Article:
Lending on interest may be borrowing trouble

Behar — Bechukotai
Leviticus 25:1 – 26:2
Jeremiah 32:6-27

Cash-flow shortages are a part of life for many people. Sometimes all the bills seem to come due at once, or an unforeseen circumstance or opportunity arises and we don’t have the money for all of it. So we borrow the money, working on the assumption that we will be better able to pay it back later or over time.

In the first of this week’s Torah portions, a significant restriction is placed on lending transactions. “Do not take interest from [your fellow] … do not lend money on interest” (25:36-37). The Talmud in the fifth chapter of Bava Metziah, as well as the classical legal codes conclude that as a matter of fact, the prohibition of loan-interest applies to both the lender that charges it as well as the borrower that pays it. Furthermore, it is prohibited even if both parties freely and readily agree to it!

Restrictions such as these sit badly in the free-market mind. Granted, there are legal carve-outs for institutions and other mechanisms designed to ensure that capital markets remain sufficiently liquid; the goal is not to discourage lending altogether but rather promote zero-interest personal loans. But why stop a person from borrowing on interest if both parties agree to it? It is understandable that laws are needed to block predatory practices and taking advantage of the needy with unfair rates of interest, but what if the rates are acceptable? What if the parties are in reasonable financial shape, willing and ready? Why are they prevented from conducting business as they see fit?

The first passage in the Midrash Tanchuma on Behar is illuminating. “A person who chases after wealth doesn’t know that poverty is coming after him … Cain tried to kill his brother (Abel) so that he could inherit the entire world and ended up a wanderer.” The Midrash continues to give another example of a person whose greed caused him to lose: the unscrupulous businessman Ephron, who sold Sarah’s burial plot to Abraham. Finally, the Midrash turns its attention to those that make personal loans on interest, stating that although they seem to be making extra income they will lose in the end as well.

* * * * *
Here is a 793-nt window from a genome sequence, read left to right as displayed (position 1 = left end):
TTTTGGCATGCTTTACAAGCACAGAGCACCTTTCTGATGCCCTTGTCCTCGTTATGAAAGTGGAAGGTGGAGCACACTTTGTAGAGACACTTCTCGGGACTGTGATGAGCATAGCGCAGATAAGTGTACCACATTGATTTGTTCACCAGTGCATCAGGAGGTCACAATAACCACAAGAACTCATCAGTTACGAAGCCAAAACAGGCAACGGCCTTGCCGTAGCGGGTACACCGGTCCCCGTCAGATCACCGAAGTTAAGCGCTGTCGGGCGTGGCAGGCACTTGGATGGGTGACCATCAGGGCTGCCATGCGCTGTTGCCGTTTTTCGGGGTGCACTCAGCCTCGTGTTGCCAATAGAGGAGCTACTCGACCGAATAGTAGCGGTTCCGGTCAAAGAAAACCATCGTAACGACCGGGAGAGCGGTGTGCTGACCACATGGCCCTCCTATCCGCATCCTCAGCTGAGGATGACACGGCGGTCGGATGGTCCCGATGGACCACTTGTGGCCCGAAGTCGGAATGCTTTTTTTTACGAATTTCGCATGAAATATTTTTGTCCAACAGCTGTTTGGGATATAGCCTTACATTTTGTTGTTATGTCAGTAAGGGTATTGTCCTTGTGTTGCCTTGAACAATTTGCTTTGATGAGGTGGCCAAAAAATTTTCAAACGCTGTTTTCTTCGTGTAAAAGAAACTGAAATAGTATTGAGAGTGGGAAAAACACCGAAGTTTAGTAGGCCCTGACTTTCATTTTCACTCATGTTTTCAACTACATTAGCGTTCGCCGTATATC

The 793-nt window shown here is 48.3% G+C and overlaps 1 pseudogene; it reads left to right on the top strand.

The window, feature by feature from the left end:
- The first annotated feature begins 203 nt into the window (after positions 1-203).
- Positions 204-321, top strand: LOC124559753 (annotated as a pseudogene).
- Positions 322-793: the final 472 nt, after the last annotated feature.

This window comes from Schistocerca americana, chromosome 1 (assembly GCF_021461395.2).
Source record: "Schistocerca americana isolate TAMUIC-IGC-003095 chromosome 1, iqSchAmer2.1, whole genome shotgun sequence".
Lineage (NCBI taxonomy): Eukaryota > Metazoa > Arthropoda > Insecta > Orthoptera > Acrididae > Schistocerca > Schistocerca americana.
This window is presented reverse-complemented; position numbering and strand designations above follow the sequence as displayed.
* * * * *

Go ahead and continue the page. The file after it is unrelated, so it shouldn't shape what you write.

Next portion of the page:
While the message itself is noteworthy, the choice of examples is particularly curious. Are Cain and Ephron the best example of a greedy people? What about Lot, who chose a wicked city as his home because it was lush? What about Lavan, who cheated his son-in-law Jacob over and over? Or Pharaoh, whose desire to see us serving him as slaves led him to chase after us into the sea? Why these two characters in particular?

The story is told of two siblings sent off to college, the favored one with a pocketful of cash while the sibling whose relationship with their parents was more difficult was given the family credit card. As the months wore on, the favored sibling found herself calling home regularly to ask for a bit more money. One day she asked, “How come you gave my brother the credit card and not me, if we get along so much better?” Her parents replied, “We wanted to hear from you.”

The Ketav Sofer explains that the poison of lending on interest is not just the potential damage to the borrower, but rather the arrogance that comes from guaranteed income. It isn’t just about compassion for the poor, but also an issue of spiritual damage done to the lender. A guarantee of income that comes without work deadens our underlying spiritual sense of the fragility of life. We do our best to make ourselves more secure and to make the world around us better and more stable, but that work is never done. Feeling that we are taken care of, that we can sit back and watch, diminishes the awareness that we can’t go it alone.

Cain felt guaranteed to inherit. After all, he was one of only two children on earth — and look what happened. Ephron also saw guaranteed income — Abraham was desperate and wanted that grave. He could squeeze Abraham. The choice of examples is significant, as it is a list of those who perceived guaranteed income. And so the Midrash includes the lender on interest, where there are no goods exchanged — no chance of market loss, just money back. We are meant to work, but not to seek the sense of guarantee.

Rabbi Judah Dardik is the spiritual leader at Oakland’s Beth Jacob. He can be reached at [email protected] .